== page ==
WFAE's 'Work It' Podcast: Finding The Depth Behind The Small Talk
What do a carpet installer, a day trader and a burlesque dancer have in common? They're all featured on WFAE's Work It podcast. The first episode debuts Friday. The podcast explores people's relationship with their jobs and how it shapes their view of the world. The hosts are Stephanie Hale and Jill Bjers, who pitched their idea through WFAE's Queen City PodQuest last year and won a chance to work with WFAE to develop the podcast. They join us.
Lisa Worf: Good morning.
Jill Bjers: Good morning.
Stephanie Hale: Good morning.
Worf: So first, what is it about a person's job that's so revealing?
Hale: So in my experience of just talking to people about their jobs all the time, even before the podcast, what I find really interesting is that people really see the world from a unique perspective by virtue of their job. And what I always find interesting is that they also see themselves -- like who they are in the world -- by that seat they sit in for their jobs.
One of the things that I hope people connect with is that these are regular people. And I think one of the things that comes up a lot when you look at podcasts about work is, like, genius entrepreneurs, millionaires. Major success stories. And I think that's one of the key differences of the Work It podcast, is we're interviewing ordinary people, working ordinary jobs, but their experiences are really interesting and meaningful.
Worf: Now, when you were finding people to interview, what came first -- the job or the particular person and how they might respond to their job?
Hale: The job.
Bjers: The job.
Hale: What was interesting is we didn't pick these people because they were incredible. We picked them because they had this job and then found out they were incredible as we were talking to them.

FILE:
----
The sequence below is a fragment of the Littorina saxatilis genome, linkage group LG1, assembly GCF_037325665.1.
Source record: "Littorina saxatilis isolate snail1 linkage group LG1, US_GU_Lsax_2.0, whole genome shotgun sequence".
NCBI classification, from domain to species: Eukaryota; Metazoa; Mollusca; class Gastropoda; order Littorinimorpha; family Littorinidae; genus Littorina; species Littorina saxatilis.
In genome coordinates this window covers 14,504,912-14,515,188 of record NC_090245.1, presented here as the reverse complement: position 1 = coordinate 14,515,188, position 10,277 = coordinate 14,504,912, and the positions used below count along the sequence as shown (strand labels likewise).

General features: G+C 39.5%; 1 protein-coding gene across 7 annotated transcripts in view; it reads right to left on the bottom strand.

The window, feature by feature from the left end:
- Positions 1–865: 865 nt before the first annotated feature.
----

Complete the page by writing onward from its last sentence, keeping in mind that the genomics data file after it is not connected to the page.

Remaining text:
Worf: What kind of surprising moments came up in these interviews that have really stuck with you?
Bjers: The level of just like vulnerability and openness that they gave us was amazing. How do you describe Cindy and Lindsay? Like, yeah ... talk about transformation and acceptance and watching that transformation from not really being comfortable in your own skin to taking charge of your life and your body and your future. It was super hard to not fangirl during the interview the whole time.
Worf: And are you talking about, one of those women -- is that the piercer in the first episode?
Bjers: Yes. She talks about reclaiming your body and like all of the deeper meanings that piercing has.
Cindy: You know, sometimes you have clients who just literally will look at their new piercing in the mirror and just burst into tears. And, you know, a lot of it's an emotional catharsis sometimes because they're experiencing, they're letting go of grief and experiencing joy and finally feeling like, you know, they look the way they want to look and reclaiming their body. And that's really important to me.
Worf: And that was part of an episode that looked at people in different jobs dealing with pain. It also included a lawyer who dealt with employment cases -- people going through a lot of pain there, and a doula who dealt with women going through labor.
Did all of the people you spoke with see that their job was a crucial part of their life story, a life-defining? Or did that take some talking through when you approached them?
Bjers: Not all of them thought of their job as life-defining. I feel like all of them were really excited that somebody was interested in talking to them about their job, though. While often the "what do you do" question is so much part of our small talk, the actually listening to it and wanting to hear more and being curious about what somebody else does for a living isn't necessarily part of that small talk. That idea that we wanted to know more was really well-received by everybody that we interviewed.
Worf: That's Jill Bjers and Stephanie Hale, hosts of WFAE's Work It podcast. Thanks so much.
Hale and Bjers: Thanks for having us.